Here’s a thought in the early stages of baking in my mind…
In his 2009 book, The Big Switch, Nicholas Carr describes a experiment in which researchers brought together one group of politically liberal-minded folks and an off-setting group of conservatives. They surveyed each participant beforehand to understand his pre-existing views on topics such as same-sex marriage, affirmative action, and global warming. This was the baseline. Then they put the liberals together in one room and the conservatives in another and basically said talk amongst yourselves.
When discussion time expired, the researchers surveyed the individuals again, asking the same questions as before. How did the discussion with like-minded participants influence the initial views as expressed in the baseline questionnaires?
In short, people’s views became more extreme and more entrenched on all three issues. The liberals came out more liberal, and the conservatives came out more conservative.
Deliberation thus increased extremism…every group showed increased consensus, and decreased diverstiy, in the attitudes of its members.
The researchers came to call the effect ideological amplification. It’s one of those funny wiring glitches of the human brain, and its effects go far beyond matters of politics.
Throughout the weekend I found myself thinking about this tendency and its potential to create trouble. If you’re in a profession that requires complex and nuanced logical thought – think scientific discovery, philosophical truth-seeking, medical diagnosing, investing – it’s imperative that you find ways to root out the bias that inevitably creeps into your process of thinking. You must design thinking mechanisms for identifying them and then formulate the discipline to root them out.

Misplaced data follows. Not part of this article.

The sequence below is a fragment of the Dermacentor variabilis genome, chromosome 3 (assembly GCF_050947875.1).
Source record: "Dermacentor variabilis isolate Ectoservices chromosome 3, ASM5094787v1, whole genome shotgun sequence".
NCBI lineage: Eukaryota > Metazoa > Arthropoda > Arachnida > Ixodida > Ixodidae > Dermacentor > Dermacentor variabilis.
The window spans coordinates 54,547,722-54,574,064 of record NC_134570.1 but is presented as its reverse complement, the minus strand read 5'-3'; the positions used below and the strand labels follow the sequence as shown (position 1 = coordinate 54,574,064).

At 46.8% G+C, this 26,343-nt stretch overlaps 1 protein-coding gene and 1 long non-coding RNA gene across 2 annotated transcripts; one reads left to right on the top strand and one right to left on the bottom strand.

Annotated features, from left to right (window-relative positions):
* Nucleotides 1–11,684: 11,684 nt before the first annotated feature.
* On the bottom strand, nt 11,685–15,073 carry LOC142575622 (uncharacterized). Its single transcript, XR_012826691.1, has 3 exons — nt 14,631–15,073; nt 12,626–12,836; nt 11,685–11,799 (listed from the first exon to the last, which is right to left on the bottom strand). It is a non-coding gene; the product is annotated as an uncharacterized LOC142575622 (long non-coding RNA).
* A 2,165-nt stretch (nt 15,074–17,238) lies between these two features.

Yet this is hard to do. Very, very hard. It’s so difficult to challenge your own ideas. Our natural tendency is to find ways to support what we’re thinking, not to disconfirm it. And this becomes more true the more we develop the idea, especially if we begin promoting it to the world.
And since we’re social creatures, too, we often take our ideas to the world in search of support. It’s a rare person that takes his ideas to groups of people that are likely to shoot them down. More often we take our ideas to Confirmation Marketplaces…supporting family members and like-minded colleagues. Or industry conferences, email listservs and online forums whose tendencies we already recognize to be aligned with the bent of our existing thoughts.
What happens here, and I don’t think we sufficiently account for this in our thinking process, is ideological amplification. These groups and forums become places for us to feel better about what we’re thinking. To confirm our existing thoughts – and often to promote them – rather than challenge them.
Such confirmation is probably fine if you’re idea is already well-threshed out and true. But more often than not, the ideas require a healthy dose of intellectual pummeling to verify and/or deny the reasoning behind them. Disconfirming challenges to off-set our natural confirmation biases. If we seek out the echo chamber of confirmation marketplaces, we’re not likely to get that.